Hippos do ballet and making friends on a mountain climb

Jerome Kugan had fun posing for the camera on the lower slopes of Gunung Datuk, but in reality, hands were only used to climb ladders at the peak.

Since I was young, I've never been a physically active person. You wouldn't be able to catch me dead on the football field kicking balls for points. Nothing bored me more than sweat and rowdiness. Proudly anti-fitness and anti-herd, my preferred habitat was the great indoors.

Over the years, however, this lack of enthusiasm for the sporting life has turned out to be a less-than-attractive proposition – hello muffintop and backbelly! My daily work routine didn't help either; staring at the computer screen for up to 10 hours a day is liable to turn anyone into a zombie.

So, when the Star2 Monthly Challenge call came from Andrew Sia three months ago asking staff members to climb Gunung Datuk, I thought that this was exactly the kind of intervention I needed. Conquer a mountain! How symbolic! How poetic!

The only problem was I had never climbed a mountain before.

Barely minutes after confirming my participation, I freaked. To say I was ill-prepared would only be telling half the truth: I hadn't worked out in years, possessed no hiking shoes, and didn’t even know where Gunung Datuk was.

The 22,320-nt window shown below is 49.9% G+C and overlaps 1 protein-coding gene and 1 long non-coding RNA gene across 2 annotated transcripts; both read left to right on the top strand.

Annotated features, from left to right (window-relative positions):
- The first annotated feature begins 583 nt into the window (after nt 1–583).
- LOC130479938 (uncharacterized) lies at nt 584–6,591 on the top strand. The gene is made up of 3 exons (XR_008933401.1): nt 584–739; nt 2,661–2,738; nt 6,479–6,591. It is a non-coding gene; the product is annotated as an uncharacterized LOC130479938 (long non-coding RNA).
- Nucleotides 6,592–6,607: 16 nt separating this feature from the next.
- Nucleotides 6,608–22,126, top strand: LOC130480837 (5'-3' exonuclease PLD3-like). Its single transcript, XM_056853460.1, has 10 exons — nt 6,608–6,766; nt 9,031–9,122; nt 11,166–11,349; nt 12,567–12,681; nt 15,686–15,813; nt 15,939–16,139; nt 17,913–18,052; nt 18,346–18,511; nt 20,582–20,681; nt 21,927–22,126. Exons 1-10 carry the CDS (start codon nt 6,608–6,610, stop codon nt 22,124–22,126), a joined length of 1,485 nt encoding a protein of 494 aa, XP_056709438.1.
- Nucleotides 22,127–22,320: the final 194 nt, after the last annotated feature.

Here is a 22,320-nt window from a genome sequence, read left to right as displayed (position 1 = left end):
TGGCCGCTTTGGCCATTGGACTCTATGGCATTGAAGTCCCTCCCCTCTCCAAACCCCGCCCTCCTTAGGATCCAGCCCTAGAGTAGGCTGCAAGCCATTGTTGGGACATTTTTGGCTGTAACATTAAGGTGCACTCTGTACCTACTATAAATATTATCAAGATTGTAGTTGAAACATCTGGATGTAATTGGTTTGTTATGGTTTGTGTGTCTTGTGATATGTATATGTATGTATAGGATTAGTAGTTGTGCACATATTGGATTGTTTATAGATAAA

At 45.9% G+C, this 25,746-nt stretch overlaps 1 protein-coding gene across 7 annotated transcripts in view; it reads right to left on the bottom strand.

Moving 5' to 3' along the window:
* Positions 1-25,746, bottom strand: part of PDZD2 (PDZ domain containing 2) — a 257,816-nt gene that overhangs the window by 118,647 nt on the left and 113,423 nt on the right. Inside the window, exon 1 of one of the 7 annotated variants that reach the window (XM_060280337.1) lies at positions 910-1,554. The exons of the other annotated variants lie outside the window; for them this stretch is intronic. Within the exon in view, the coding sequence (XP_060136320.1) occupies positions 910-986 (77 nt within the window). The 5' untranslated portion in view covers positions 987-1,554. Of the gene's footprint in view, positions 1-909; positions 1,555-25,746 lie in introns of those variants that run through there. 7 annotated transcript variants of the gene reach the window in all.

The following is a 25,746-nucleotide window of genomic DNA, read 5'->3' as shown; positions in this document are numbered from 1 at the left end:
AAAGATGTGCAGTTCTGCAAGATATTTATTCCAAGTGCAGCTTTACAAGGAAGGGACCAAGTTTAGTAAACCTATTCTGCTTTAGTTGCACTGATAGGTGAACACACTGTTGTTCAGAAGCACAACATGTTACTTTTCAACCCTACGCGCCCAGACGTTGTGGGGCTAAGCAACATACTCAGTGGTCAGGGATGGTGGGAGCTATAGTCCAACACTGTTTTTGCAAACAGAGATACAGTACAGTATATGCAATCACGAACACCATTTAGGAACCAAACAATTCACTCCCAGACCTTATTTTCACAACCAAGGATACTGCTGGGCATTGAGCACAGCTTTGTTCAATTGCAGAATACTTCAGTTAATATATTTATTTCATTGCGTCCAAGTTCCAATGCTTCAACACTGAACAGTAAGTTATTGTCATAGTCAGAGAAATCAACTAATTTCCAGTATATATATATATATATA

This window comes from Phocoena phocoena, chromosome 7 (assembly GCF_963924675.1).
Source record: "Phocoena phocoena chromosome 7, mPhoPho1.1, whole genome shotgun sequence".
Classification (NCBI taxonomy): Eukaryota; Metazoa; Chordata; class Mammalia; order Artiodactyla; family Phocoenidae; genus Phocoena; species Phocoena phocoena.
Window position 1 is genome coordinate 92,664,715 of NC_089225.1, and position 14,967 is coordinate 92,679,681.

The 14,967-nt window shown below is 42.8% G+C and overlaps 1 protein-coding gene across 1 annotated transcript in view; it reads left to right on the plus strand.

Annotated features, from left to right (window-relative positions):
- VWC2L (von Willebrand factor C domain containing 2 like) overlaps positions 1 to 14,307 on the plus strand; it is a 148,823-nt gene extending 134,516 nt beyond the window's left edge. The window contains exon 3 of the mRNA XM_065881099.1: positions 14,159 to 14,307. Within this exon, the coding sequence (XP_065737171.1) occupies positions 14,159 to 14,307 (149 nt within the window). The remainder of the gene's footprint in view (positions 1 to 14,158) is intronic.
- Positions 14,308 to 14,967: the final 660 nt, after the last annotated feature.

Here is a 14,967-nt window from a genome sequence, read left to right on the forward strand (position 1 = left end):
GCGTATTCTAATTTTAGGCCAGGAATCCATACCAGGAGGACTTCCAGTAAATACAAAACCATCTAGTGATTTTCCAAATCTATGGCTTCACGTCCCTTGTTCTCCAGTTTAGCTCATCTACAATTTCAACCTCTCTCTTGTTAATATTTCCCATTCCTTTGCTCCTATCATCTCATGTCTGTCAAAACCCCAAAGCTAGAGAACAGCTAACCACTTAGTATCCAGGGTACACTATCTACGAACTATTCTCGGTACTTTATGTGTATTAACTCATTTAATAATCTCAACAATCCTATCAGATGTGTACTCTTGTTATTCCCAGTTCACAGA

Fortunately, my fitness level was not too bad for a 39-year-old. With a bit of training that lubed up the joints and much-needed insider advice – courtesy of Star2 colleague Eric Ian Chan, whose passion for hiking is inspiring – I discovered that climbing mountains is, as the cliché goes, all about the journey.

Also gratifying was the time spent with colleagues – Nadine Fernandez, Nasa Maria Entaban and Terence Toh – outside the office.

Not only did I get to know them a bit more, but the gentle-humoured camaraderie we forged for this mission made a world of difference on May 16, when we made it all the way to the top of Gunung Datuk, singing silly songs and encouraging each other despite aching feet and protesting nerves.

It didn’t matter that we plodded slower than turtles, ambling over slippery slopes, rocks and jutting tree roots with as much grace as hippos doing the ballet. Seeing how determined the team was – especially Raymond Ooi, our photographer, who completed the climb with one day’s notice and no training at all – really moved me.

That we pulled it off together, I think, was our real achievement.

Did the climb change me? Of course, it did. For one, I can’t say that I’ve never climbed a mountain anymore – because now I have.

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